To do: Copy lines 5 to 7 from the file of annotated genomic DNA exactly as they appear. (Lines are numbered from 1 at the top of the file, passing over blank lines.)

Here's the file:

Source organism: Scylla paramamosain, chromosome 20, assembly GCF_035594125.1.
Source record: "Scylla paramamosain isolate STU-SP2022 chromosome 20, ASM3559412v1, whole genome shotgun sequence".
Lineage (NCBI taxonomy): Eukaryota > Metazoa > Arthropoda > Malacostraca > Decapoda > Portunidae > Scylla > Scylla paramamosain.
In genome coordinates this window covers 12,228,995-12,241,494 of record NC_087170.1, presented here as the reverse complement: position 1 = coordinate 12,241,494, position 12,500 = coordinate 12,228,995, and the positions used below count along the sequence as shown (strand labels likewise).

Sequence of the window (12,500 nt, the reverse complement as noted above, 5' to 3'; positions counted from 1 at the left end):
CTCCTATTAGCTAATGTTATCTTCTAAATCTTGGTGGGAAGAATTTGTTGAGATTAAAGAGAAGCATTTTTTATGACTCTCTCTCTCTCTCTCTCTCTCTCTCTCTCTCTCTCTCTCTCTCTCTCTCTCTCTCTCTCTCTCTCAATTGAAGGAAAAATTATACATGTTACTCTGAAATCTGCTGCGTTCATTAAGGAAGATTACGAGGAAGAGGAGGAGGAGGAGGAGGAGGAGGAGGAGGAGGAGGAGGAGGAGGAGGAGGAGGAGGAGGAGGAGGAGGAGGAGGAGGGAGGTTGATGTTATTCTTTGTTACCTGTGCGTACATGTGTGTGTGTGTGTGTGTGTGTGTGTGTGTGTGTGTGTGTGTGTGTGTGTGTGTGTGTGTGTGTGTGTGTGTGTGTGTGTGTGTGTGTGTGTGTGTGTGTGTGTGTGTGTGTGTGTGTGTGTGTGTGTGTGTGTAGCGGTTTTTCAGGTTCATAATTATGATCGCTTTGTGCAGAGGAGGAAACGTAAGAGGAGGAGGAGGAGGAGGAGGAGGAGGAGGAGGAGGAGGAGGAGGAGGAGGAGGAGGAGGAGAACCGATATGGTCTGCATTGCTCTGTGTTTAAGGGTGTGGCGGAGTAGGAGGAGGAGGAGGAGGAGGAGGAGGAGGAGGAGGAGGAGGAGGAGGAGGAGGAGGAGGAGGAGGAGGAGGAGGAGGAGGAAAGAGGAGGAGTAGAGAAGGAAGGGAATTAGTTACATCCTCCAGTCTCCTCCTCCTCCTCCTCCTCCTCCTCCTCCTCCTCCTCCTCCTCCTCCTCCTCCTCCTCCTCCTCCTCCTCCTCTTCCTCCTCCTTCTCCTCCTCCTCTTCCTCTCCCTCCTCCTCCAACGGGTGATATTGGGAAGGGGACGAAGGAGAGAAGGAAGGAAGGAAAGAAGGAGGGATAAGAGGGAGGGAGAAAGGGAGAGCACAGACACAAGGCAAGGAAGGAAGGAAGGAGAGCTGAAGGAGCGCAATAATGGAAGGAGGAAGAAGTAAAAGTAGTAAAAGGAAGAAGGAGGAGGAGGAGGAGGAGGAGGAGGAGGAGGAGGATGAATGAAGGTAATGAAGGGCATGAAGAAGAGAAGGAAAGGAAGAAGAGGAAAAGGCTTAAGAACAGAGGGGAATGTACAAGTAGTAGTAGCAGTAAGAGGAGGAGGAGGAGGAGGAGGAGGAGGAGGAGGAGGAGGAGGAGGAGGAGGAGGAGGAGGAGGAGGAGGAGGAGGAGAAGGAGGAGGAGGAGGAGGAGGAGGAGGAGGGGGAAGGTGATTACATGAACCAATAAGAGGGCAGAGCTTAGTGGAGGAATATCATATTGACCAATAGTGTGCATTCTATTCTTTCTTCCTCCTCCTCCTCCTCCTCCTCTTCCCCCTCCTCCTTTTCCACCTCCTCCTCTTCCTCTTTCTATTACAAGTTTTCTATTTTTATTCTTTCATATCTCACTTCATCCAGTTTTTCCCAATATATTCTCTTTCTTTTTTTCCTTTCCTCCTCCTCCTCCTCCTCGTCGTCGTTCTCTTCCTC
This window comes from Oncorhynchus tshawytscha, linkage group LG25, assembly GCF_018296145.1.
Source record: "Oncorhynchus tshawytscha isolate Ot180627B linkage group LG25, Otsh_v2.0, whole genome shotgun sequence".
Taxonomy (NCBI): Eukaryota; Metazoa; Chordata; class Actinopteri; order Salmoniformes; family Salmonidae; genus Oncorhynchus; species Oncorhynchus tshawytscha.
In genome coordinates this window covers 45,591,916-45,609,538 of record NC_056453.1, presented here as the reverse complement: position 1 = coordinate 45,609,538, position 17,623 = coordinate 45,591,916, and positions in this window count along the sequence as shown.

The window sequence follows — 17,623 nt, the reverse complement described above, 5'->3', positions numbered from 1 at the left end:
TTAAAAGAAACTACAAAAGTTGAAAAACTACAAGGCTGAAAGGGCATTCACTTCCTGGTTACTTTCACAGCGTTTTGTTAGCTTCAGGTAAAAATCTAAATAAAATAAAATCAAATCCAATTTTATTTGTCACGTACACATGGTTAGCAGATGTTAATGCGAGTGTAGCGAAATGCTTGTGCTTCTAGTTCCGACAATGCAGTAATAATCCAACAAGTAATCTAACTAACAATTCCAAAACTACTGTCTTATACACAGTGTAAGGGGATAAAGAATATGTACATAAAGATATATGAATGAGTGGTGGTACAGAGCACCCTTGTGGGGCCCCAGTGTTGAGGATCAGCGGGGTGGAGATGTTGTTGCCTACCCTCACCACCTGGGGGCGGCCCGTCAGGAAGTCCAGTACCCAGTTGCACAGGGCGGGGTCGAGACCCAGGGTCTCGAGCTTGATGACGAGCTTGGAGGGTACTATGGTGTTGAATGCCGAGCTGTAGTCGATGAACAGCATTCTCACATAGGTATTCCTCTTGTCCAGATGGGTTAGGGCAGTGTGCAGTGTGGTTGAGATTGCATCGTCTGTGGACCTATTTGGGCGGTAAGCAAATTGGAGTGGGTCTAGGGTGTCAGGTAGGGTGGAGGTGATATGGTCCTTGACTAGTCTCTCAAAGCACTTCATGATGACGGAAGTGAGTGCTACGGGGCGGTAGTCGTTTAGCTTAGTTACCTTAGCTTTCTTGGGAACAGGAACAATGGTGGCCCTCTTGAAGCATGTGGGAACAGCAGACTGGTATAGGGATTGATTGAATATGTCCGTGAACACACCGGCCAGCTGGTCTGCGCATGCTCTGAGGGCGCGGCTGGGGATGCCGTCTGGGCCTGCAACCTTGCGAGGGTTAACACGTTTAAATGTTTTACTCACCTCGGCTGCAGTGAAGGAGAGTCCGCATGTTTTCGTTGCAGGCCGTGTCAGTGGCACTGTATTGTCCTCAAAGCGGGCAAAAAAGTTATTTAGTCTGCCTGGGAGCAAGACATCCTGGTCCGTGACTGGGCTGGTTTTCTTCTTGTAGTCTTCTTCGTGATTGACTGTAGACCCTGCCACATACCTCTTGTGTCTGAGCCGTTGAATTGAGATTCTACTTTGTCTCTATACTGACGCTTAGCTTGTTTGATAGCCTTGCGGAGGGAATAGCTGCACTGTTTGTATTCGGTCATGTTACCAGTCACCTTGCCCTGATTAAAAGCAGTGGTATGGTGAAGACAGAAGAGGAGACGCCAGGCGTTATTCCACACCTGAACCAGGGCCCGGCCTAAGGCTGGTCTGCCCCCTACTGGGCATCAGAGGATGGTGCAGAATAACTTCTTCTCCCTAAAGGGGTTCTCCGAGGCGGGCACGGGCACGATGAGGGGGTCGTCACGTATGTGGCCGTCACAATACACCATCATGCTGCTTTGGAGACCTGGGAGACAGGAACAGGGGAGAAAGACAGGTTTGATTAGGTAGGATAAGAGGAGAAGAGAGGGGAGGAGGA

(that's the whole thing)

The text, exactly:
Sequence of the window (12,500 nt, the reverse complement as noted above, 5' to 3'; positions counted from 1 at the left end):
CTCCTATTAGCTAATGTTATCTTCTAAATCTTGGTGGGAAGAATTTGTTGAGATTAAAGAGAAGCATTTTTTATGACTCTCTCTCTCTCTCTCTCTCTCTCTCTCTCTCTCTCTCTCTCTCTCTCTCTCTCTCTCTCTCTCTCAATTGAAGGAAAAATTATACATGTTACTCTGAAATCTGCTGCGTTCATTAAGGAAGATTACGAGGAAGAGGAGGAGGAGGAGGAGGAGGAGGAGGAGGAGGAGGAGGAGGAGGAGGAGGAGGAGGAGGAGGAGGAGGAGGAGGAGGGAGGTTGATGTTATTCTTTGTTACCTGTGCGTACATGTGTGTGTGTGTGTGTGTGTGTGTGTGTGTGTGTGTGTGTGTGTGTGTGTGTGTGTGTGTGTGTGTGTGTGTGTGTGTGTGTGTGTGTGTGTGTGTGTGTGTGTGTGTGTGTGTGTGTGTGTGTGTGTGTGTGTAGCGGTTTTTCAGGTTCATAATTATGATCGCTTTGTGCAGAGGAGGAAACGTAAGAGGAGGAGGAGGAGGAGGAGGAGGAGGAGGAGGAGGAGGAGGAGGAGGAGGAGGAGGAGGAGAACCGATATGGTCTGCATTGCTCTGTGTTTAAGGGTGTGGCGGAGTAGGAGGAGGAGGAGGAGGAGGAGGAGGAGGAGGAGGAGGAGGAGGAGGAGGAGGAGGAGGAGGAGGAGGAGGAGGAGGAGGAAAGAGGAGGAGTAGAGAAGGAAGGGAATTAGTTACATCCTCCAGTCTCCTCCTCCTCCTCCTCCTCCTCCTCCTCCTCCTCCTCCTCCTCCTCCTCCTCCTCCTCCTCCTCCTCCTCCTCTTCCTCCTCCTTCTCCTCCTCCTCTTCCTCTCCCTCCTCCTCCAACGGGTGATATTGGGAAGGGGACGAAGGAGAGAAGGAAGGAAGGAAAGAAGGAGGGATAAGAGGGAGGGAGAAAGGGAGAGCACAGACACAAGGCAAGGAAGGAAGGAAGGAGAGCTGAAGGAGCGCAATAATGGAAGGAGGAAGAAGTAAAAGTAGTAAAAGGAAGAAGGAGGAGGAGGAGGAGGAGGAGGAGGAGGAGGAGGATGAATGAAGGTAATGAAGGGCATGAAGAAGAGAAGGAAAGGAAGAAGAGGAAAAGGCTTAAGAACAGAGGGGAATGTACAAGTAGTAGTAGCAGTAAGAGGAGGAGGAGGAGGAGGAGGAGGAGGAGGAGGAGGAGGAGGAGGAGGAGGAGGAGGAGGAGGAGGAGGAGGAGGAGAAGGAGGAGGAGGAGGAGGAGGAGGAGGAGGGGGAAGGTGATTACATGAACCAATAAGAGGGCAGAGCTTAGTGGAGGAATATCATATTGACCAATAGTGTGCATTCTATTCTTTCTTCCTCCTCCTCCTCCTCCTCCTCTTCCCCCTCCTCCTTTTCCACCTCCTCCTCTTCCTCTTTCTATTACAAGTTTTCTATTTTTATTCTTTCATATCTCACTTCATCCAGTTTTTCCCAATATATTCTCTTTCTTTTTTTCCTTTCCTCCTCCTCCTCCTCCTCGTCGTCGTTCTCTTCCTC
This window comes from Oncorhynchus tshawytscha, linkage group LG25, assembly GCF_018296145.1.